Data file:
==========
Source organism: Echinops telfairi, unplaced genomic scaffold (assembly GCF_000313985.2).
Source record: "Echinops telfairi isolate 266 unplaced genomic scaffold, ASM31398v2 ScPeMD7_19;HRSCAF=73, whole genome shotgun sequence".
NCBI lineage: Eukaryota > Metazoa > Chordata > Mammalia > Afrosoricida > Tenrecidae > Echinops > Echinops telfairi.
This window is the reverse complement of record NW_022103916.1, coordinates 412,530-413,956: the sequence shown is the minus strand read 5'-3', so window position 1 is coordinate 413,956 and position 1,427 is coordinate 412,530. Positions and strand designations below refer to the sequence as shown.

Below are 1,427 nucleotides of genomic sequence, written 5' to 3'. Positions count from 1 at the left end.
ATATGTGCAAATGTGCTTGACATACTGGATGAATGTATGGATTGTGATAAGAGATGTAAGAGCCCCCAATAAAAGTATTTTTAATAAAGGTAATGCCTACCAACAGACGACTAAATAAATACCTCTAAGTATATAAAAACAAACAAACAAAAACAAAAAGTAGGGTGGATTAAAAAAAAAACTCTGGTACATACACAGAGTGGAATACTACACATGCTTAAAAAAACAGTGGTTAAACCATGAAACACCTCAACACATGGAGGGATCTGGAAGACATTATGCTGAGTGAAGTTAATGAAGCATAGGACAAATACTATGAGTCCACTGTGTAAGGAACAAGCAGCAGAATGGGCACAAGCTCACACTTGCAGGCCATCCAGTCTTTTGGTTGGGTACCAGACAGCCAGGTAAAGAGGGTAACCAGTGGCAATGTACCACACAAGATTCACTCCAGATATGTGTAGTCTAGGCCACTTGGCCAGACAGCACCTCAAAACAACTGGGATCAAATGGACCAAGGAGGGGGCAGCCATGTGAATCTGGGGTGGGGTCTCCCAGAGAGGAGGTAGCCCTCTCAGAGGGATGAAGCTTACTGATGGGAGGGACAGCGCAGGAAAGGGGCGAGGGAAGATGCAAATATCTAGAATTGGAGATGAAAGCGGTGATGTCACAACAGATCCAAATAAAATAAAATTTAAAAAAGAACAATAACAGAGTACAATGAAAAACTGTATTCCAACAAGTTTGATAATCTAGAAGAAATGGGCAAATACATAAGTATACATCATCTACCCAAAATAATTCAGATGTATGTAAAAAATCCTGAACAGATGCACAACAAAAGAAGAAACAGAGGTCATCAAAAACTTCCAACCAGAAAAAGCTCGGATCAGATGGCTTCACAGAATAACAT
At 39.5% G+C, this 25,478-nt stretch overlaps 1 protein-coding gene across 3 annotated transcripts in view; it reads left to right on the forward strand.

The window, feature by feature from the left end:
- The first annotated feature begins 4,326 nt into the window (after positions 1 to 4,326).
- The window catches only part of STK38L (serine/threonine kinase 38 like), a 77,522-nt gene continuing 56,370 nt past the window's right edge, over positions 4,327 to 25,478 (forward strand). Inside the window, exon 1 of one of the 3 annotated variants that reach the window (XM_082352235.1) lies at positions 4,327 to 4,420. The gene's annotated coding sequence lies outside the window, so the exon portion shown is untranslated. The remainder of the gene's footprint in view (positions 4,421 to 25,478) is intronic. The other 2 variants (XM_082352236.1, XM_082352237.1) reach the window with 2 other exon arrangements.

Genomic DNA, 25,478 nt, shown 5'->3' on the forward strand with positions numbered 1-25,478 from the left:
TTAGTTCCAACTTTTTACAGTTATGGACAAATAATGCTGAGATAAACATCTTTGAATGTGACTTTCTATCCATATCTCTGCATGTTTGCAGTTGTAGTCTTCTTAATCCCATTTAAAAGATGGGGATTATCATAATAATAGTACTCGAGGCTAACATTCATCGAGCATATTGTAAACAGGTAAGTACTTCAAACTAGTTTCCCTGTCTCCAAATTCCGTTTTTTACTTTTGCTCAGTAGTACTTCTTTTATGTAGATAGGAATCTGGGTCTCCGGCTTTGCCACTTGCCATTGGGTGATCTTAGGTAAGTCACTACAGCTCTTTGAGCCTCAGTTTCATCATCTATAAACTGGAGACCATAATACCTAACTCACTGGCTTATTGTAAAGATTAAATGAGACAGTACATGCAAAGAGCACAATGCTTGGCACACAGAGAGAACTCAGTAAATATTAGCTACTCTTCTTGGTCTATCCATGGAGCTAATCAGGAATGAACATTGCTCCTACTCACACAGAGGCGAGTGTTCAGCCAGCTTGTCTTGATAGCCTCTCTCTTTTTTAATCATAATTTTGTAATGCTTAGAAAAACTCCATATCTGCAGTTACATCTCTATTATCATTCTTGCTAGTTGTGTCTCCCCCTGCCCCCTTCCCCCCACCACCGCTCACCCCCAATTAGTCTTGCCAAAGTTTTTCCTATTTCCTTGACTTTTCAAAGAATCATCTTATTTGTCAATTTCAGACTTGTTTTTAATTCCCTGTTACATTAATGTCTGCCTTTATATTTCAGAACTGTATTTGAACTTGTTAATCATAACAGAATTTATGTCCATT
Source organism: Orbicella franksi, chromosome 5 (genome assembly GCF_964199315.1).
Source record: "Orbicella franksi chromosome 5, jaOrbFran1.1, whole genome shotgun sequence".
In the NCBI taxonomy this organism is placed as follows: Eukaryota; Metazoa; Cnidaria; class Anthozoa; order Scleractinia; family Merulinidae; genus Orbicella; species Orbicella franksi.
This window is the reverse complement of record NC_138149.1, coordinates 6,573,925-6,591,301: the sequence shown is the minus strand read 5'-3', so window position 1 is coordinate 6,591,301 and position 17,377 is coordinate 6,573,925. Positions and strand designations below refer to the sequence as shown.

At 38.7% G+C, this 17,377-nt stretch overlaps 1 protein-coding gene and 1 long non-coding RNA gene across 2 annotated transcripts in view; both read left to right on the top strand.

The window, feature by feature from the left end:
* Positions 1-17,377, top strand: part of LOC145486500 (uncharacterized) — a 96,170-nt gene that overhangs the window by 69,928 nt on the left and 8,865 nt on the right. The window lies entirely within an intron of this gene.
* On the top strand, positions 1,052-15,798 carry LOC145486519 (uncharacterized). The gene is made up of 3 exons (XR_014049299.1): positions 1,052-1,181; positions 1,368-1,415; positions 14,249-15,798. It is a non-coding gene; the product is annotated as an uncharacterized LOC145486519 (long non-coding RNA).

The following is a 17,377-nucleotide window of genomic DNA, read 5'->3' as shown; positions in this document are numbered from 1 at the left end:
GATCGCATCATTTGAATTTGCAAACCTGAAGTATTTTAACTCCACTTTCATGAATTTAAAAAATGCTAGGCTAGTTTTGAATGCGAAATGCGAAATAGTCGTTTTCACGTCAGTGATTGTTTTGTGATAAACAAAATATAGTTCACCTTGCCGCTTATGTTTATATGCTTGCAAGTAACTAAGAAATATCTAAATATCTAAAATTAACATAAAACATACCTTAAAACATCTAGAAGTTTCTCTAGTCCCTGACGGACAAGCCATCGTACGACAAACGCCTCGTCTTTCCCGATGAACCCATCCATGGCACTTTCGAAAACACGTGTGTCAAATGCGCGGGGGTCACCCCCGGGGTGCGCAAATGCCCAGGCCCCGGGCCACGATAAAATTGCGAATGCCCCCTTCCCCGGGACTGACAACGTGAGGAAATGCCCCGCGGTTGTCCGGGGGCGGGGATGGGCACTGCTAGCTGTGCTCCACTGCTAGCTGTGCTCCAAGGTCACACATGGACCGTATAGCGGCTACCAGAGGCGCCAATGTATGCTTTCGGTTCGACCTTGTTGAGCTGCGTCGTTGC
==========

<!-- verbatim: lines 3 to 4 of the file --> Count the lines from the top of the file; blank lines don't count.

NCBI lineage: Eukaryota > Metazoa > Chordata > Mammalia > Afrosoricida > Tenrecidae > Echinops > Echinops telfairi.
This window is the reverse complement of record NW_022103916.1, coordinates 412,530-413,956: the sequence shown is the minus strand read 5'-3', so window position 1 is coordinate 413,956 and position 1,427 is coordinate 412,530. Positions and strand designations below refer to the sequence as shown.